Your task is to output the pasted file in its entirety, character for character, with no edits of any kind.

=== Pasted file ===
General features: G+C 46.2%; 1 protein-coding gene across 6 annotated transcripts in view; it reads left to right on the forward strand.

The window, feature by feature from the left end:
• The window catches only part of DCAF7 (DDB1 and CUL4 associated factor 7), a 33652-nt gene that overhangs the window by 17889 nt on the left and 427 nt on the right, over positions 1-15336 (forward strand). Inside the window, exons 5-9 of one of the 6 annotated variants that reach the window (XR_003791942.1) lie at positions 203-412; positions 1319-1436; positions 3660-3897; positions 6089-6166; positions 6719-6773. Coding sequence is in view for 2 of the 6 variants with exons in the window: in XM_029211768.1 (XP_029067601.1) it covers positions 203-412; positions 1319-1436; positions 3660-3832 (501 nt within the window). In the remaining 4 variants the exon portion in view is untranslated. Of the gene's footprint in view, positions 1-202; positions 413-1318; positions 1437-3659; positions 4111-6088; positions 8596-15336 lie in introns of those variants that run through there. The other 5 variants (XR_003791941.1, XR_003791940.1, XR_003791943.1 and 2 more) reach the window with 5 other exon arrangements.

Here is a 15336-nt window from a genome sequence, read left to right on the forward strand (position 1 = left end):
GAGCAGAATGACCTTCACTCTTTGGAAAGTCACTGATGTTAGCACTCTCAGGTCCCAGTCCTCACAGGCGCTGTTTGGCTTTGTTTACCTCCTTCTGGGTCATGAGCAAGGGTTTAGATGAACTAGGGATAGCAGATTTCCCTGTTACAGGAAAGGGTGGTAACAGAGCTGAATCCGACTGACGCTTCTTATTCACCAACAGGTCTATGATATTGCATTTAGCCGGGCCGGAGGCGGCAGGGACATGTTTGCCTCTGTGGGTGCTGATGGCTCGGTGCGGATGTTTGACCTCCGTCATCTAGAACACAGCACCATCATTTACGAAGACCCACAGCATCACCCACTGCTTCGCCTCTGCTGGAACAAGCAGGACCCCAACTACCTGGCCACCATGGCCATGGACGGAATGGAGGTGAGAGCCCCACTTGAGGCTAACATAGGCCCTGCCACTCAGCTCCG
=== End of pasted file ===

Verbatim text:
General features: G+C 46.2%; 1 protein-coding gene across 6 annotated transcripts in view; it reads left to right on the forward strand.

The window, feature by feature from the left end:
• The window catches only part of DCAF7 (DDB1 and CUL4 associated factor 7), a 33652-nt gene that overhangs the window by 17889 nt on the left and 427 nt on the right, over positions 1-15336 (forward strand). Inside the window, exons 5-9 of one of the 6 annotated variants that reach the window (XR_003791942.1) lie at positions 203-412; positions 1319-1436; positions 3660-3897; positions 6089-6166; positions 6719-6773. Coding sequence is in view for 2 of the 6 variants with exons in the window: in XM_029211768.1 (XP_029067601.1) it covers positions 203-412; positions 1319-1436; positions 3660-3832 (501 nt within the window). In the remaining 4 variants the exon portion in view is untranslated. Of the gene's footprint in view, positions 1-202; positions 413-1318; positions 1437-3659; positions 4111-6088; positions 8596-15336 lie in introns of those variants that run through there. The other 5 variants (XR_003791941.1, XR_003791940.1, XR_003791943.1 and 2 more) reach the window with 5 other exon arrangements.

Here is a 15336-nt window from a genome sequence, read left to right on the forward strand (position 1 = left end):
GAGCAGAATGACCTTCACTCTTTGGAAAGTCACTGATGTTAGCACTCTCAGGTCCCAGTCCTCACAGGCGCTGTTTGGCTTTGTTTACCTCCTTCTGGGTCATGAGCAAGGGTTTAGATGAACTAGGGATAGCAGATTTCCCTGTTACAGGAAAGGGTGGTAACAGAGCTGAATCCGACTGACGCTTCTTATTCACCAACAGGTCTATGATATTGCATTTAGCCGGGCCGGAGGCGGCAGGGACATGTTTGCCTCTGTGGGTGCTGATGGCTCGGTGCGGATGTTTGACCTCCGTCATCTAGAACACAGCACCATCATTTACGAAGACCCACAGCATCACCCACTGCTTCGCCTCTGCTGGAACAAGCAGGACCCCAACTACCTGGCCACCATGGCCATGGACGGAATGGAGGTGAGAGCCCCACTTGAGGCTAACATAGGCCCTGCCACTCAGCTCCG